Monday, September 17, 2012 6:36 PM
  • I wish Thomas Lee was still participating here.
      - Larry
     
    On 9/17/2012 1:36 PM, Robert McDonnell wrote:
    > Thomas,
    >
    > This was very helpful. I was one of the folks who used to use Get-Host which worked fine until you
    > try to run get-host from a remote session.
    >
    > -rm
    >
     
     
    Monday, September 17, 2012 6:59 PM
  • You can also get the version in one line for a script like this:

    $host.version


    ---
    tompa
    http://tompaps.blogspot.com

    Friday, January 25, 2013 10:44 AM
  • I wish Thomas Lee was still participating here.
      - Larry
     

    I do Larry - from time to time. But I find the web so painful and slow to use I spend less time here than I used to spend in the old newsgroups. ANd sadly, Microsoft's latest OSs have killed my favourite NNTP client (it was IE based and they changed IE64 to the point where it broke Turnpike). OH well


    Thomas Lee <DoctorDNS@Gmail.Com>

    Friday, January 25, 2013 2:45 PM
  • You can also get the version in one line for a script like this:

    $host.version


    ---
    tompa
    http://tompaps.blogspot.com

    This ONLY gets the version of teh PowerShell Host, not the version of PowerShell itself. Use $psverstiontable variable instead!

    Thomas Lee <DoctorDNS@Gmail.Com>

    • Proposed as answer by Dipsu Saturday, September 07, 2013 11:42 AM
    Friday, January 25, 2013 2:46 PM
  • Hi Thomas,

    that variable is empty for me. But this one is always a good way to see what the version is :)

    (get-item C:\Windows\system32\WindowsPowerShell\v1.0\powershell.exe).versioninfo


    ---
    tompa
    http://tompaps.blogspot.com

    Friday, January 25, 2013 3:56 PM
  • if you are using Powershell 3.0 then you may also try using $pversiontable command.


    http://www.arabitpro.com

    Saturday, June 29, 2013 12:23 PM
  • PS C:\> $host.Version

    Major  Minor  Build  Revision
    -----  -----  -----  --------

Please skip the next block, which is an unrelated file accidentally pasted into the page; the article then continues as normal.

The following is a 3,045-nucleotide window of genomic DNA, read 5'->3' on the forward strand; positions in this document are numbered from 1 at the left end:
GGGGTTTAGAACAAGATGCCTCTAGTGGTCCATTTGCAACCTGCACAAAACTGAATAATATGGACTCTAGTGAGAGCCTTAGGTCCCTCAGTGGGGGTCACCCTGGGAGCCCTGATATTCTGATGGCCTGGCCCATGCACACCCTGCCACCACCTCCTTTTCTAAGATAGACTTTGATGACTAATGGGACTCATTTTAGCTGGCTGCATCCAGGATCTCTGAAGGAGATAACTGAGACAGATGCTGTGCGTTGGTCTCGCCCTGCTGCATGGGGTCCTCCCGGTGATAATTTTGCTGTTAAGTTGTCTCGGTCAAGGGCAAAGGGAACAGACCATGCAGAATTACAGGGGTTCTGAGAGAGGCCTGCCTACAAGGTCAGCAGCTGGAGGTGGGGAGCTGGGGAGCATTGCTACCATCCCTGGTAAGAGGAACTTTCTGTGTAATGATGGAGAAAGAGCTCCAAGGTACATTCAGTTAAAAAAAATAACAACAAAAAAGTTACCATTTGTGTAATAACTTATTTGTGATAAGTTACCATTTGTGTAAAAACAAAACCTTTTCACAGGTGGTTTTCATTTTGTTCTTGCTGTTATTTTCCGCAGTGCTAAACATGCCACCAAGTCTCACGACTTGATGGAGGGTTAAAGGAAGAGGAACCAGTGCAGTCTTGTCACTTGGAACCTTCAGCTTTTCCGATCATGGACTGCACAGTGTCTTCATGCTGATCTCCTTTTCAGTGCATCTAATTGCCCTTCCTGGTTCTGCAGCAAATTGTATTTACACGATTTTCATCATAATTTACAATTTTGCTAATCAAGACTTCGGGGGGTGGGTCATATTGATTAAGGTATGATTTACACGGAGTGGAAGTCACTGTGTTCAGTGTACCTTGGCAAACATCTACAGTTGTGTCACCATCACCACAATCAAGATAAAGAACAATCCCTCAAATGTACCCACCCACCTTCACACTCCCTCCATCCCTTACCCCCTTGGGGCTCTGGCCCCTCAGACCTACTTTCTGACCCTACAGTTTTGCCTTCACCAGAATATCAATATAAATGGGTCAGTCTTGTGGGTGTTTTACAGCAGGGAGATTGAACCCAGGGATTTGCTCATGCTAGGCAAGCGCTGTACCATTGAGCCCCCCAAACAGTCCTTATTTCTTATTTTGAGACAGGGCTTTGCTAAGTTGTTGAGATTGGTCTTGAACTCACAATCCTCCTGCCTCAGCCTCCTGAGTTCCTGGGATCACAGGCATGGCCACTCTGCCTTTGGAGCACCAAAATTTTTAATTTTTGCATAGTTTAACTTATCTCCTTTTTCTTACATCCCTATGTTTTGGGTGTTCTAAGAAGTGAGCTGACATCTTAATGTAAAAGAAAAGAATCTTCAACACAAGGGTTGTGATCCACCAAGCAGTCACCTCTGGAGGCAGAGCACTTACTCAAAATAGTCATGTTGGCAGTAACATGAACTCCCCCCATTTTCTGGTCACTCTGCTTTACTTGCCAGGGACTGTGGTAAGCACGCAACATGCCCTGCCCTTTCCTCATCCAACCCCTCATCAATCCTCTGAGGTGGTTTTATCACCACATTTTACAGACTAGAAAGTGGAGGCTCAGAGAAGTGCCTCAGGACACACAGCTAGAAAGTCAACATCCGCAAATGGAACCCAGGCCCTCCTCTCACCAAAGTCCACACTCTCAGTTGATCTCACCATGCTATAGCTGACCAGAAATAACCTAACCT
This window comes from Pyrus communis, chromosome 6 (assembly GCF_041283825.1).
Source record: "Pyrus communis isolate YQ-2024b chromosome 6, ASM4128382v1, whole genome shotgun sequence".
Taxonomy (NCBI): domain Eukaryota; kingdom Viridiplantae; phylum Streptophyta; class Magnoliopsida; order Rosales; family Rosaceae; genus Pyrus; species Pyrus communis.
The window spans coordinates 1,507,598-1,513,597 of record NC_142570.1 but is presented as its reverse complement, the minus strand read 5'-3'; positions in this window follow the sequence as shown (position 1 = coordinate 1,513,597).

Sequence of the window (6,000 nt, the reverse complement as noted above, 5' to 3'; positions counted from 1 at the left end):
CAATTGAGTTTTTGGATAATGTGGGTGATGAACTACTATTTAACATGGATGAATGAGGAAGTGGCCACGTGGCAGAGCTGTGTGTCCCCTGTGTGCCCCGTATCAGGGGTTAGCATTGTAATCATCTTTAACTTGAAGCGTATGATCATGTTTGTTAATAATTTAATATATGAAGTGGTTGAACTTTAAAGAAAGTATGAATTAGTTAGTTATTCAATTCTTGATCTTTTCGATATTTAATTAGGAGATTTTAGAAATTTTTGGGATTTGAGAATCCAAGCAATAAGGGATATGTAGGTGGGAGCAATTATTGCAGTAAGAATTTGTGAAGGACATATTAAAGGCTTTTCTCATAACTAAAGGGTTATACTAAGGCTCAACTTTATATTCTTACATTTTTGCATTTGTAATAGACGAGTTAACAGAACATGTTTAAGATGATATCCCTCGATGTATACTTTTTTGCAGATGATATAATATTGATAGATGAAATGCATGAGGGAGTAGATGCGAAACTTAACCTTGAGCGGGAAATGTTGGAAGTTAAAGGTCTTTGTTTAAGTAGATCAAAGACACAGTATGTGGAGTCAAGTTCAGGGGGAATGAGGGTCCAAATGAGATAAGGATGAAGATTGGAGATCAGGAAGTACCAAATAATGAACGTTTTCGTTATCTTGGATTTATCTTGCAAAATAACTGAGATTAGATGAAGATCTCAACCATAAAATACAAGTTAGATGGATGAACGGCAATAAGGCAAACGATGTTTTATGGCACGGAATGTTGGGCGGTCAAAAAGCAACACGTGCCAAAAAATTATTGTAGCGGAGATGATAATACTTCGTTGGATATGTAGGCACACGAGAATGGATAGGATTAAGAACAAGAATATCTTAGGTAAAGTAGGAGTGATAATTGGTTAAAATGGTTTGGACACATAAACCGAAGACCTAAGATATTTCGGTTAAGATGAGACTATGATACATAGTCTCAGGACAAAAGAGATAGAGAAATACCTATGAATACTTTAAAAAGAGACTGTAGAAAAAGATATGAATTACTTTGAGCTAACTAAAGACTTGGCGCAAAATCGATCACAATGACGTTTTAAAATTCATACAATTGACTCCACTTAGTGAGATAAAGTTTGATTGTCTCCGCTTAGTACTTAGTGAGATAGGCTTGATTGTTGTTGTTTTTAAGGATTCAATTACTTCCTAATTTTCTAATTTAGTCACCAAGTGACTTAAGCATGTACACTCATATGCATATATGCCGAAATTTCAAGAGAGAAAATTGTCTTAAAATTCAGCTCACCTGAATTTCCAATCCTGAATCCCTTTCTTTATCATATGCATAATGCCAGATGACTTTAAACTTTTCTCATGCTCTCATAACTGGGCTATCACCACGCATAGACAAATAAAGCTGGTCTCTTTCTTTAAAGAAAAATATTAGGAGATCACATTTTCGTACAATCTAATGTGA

3      0      -1     -1

    Thanks, jeevan

    Monday, July 08, 2013 5:18 PM

  • (((gcm powershell).FileVersionInfo).FileVersion -split ' ')[0]

    on my workstations will produce

    6.1.7600.16385
    for PowerShell 2.0

    6.2.9200.16398
    for PowerShell 3.0

    • Proposed as answer by Daniel_Buzz Sunday, July 14, 2013 8:04 AM
    • Unproposed as answer by Daniel_Buzz Sunday, July 14, 2013 8:10 AM
    Monday, July 08, 2013 11:57 PM
  • Aaaaaargh! Does anyone else find it completely ridiculous that there are 50 different almost-answers on how to GET THE VERSION of PowerShell?! Just get the version.  Like "java -version", or "perl -version"...come on!

    • Edited by Daniel_Buzz Sunday, July 14, 2013 8:14 AM tone
    Sunday, July 14, 2013 8:07 AM
  • As posted higher up already: $psversiontable | Format-Table

    $psversiontable.version = 2.0

    on Windows 8 or server2012, you will see 3.0 :-) I just double-checked, Note that this is the default, while it is still possible to run posh V2 engine on systems where V3 is installed!


    (See http://stackoverflow.com/questions/1825585/how-to-determine-what-version-of-powershell-is-installed)
    • Edited by Conrad Braam Tuesday, September 10, 2013 5:18 PM
    Tuesday, September 10, 2013 5:16 PM
  • I get the same output whether I use $psversiontable or $psversiontable | Format-Table. What am I missing?

    Steve


    Wednesday, May 21, 2014 10:09 PM